In Chegutu West, Dexter Nduna publicly fired shots in the air at Chinengundu Primary School on the 1st of May 2018. In Muzarabani South ward 17, Village head and ZANU PF District Chairman George Kambudzi an agent for Councillor Proud Pfotso on the 30th of April 2018, assaulted Feira Moya for supporting Maxwell Kangosa an aspiring councillor for Muzarabani ward 17 at Kambudzi Primary School.

 Heal Zimbabwe perceives the violent clashes as barbaric and uncalled for as they cast doubt over the possibility of peaceful, free and fair elections. The organisation condemns the use of the Zimbabwe Republic Police in the management of the primary elections, a direct contradiction of section 219 (2) of the constitution which clearly stipulates that the police must be nonpartisan.

 Heal Zimbabwe implores ZANU PF and other political parties who are yet to conduct primary elections to abide by the Electoral Code of Conduct for Political Parties and Candidates which stipulates that NO political party or any of its members or supporters, and NO candidate or any of his or her supporters, may:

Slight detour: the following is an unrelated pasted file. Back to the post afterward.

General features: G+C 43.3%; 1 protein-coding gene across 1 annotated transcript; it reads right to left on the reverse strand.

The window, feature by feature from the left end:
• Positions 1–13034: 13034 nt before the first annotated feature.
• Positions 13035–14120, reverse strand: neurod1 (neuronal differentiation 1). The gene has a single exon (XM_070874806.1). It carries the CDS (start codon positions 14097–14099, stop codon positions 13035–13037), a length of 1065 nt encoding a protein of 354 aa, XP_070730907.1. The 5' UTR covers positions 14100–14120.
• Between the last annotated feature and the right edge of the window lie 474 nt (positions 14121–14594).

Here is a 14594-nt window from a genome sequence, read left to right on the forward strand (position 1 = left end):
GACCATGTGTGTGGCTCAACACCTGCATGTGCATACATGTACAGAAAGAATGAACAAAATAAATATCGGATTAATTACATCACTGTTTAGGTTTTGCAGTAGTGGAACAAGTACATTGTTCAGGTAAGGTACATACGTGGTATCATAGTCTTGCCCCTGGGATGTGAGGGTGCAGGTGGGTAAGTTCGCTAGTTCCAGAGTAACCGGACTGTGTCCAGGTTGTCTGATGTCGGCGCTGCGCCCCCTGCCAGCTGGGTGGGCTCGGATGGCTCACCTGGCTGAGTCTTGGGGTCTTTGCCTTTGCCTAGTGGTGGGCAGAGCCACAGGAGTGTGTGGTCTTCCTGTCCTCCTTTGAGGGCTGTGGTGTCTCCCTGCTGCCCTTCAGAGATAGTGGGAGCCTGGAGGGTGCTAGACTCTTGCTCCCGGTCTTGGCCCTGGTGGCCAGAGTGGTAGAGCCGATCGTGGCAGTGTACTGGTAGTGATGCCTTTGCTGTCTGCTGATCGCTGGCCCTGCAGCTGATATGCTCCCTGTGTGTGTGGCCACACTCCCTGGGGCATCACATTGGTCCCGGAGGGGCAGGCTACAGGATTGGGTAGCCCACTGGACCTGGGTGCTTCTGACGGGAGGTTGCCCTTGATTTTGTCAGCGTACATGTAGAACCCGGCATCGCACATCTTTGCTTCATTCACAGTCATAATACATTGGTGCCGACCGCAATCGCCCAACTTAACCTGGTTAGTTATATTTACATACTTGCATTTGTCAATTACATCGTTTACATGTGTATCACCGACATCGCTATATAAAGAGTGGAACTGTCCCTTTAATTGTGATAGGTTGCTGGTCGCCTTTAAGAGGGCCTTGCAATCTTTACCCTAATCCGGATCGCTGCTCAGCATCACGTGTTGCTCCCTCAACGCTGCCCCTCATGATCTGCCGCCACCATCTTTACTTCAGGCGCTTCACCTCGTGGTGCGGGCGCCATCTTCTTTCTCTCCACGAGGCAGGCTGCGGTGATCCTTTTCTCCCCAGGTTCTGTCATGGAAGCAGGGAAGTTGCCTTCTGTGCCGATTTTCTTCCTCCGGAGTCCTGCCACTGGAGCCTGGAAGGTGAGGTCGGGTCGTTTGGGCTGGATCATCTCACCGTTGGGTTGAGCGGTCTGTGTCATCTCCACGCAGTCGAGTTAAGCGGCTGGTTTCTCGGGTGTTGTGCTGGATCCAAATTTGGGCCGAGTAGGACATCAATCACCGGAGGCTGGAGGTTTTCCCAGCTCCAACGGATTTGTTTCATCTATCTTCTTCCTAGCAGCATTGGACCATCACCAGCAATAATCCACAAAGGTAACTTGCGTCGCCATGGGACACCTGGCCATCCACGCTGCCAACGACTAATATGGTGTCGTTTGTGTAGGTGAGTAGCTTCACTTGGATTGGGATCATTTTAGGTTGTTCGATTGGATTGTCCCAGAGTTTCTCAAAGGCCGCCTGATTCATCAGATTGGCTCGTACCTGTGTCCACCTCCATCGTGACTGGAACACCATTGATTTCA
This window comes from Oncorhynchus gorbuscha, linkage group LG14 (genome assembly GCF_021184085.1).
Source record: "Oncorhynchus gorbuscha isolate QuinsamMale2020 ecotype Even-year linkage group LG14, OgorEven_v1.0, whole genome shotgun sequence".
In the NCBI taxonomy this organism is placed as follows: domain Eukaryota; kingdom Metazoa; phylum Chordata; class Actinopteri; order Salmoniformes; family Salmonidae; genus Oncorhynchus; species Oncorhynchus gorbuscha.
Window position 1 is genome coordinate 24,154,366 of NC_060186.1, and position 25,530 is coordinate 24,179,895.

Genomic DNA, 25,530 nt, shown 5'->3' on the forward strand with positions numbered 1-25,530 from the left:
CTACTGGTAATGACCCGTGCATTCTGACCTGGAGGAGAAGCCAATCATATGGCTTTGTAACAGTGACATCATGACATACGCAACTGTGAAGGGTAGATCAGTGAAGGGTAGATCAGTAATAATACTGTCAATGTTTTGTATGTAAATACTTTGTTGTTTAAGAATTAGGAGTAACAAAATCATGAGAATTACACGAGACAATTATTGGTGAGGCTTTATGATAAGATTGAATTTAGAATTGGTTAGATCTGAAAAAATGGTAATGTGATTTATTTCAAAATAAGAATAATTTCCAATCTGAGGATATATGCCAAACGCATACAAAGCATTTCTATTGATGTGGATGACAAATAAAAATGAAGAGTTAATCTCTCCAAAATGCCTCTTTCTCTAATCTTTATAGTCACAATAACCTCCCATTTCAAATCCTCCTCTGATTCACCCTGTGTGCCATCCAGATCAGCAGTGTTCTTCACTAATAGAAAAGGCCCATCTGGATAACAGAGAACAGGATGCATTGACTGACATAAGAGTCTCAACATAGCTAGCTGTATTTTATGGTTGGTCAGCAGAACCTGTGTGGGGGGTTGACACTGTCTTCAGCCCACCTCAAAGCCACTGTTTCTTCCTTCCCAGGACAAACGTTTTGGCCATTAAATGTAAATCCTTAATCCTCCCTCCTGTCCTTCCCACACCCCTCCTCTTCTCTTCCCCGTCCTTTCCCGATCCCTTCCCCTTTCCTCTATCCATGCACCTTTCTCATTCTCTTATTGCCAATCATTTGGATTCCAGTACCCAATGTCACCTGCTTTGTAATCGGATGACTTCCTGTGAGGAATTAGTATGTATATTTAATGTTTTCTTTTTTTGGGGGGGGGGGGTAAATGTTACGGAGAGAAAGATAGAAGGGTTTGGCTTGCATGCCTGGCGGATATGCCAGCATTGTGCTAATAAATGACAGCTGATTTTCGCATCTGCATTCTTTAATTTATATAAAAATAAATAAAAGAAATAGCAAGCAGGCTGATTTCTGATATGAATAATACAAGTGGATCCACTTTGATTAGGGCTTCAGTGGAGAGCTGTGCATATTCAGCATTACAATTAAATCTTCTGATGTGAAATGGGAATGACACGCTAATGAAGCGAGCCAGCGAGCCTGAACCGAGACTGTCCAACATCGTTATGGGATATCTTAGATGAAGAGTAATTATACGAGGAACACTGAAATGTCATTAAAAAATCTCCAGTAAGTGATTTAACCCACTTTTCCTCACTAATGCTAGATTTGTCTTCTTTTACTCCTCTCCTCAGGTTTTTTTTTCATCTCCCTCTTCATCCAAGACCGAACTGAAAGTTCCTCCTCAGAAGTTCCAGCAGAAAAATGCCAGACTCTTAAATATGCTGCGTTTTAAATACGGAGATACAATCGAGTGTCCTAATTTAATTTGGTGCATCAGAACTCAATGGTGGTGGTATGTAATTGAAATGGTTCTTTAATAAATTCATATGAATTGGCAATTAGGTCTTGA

(a) Use violence, or threaten violence or incite or encourage the use of violence, against anyone on account of his or her political opinions or membership or support of a political party or participation in the election;

(b) Intimidate, or incite or encourage the intimidation, of anyone on account of his or her political opinions or membership or support of a political party; act in a way that may provoke violence or intimidation;

(c) Use violence or threats or illegal pressure to force voter to refrain from voting or to vote for a candidate or political party against his or her will;

(d) Force a voter to reveal the identity of the candidate voted for or take reprisals against a person because of the way in which he or she has voted or is believed to have voted.

 Heal Zimbabwe implores the police as law enforcement agencies to maintain law and order without fear or favour as enshrined in the constitution and ensure that the environment is peaceful for all citizens.  HZT further calls for political parties to value human life and take all necessary measures to uphold peace. Political parties must punish rogue supporters responsible for violence and establish sustainable peaceful measures of deterring future violent conflicts. The organization further urges all political parties to promote a culture of peace and tolerance within its structures as the nation approaches the elections.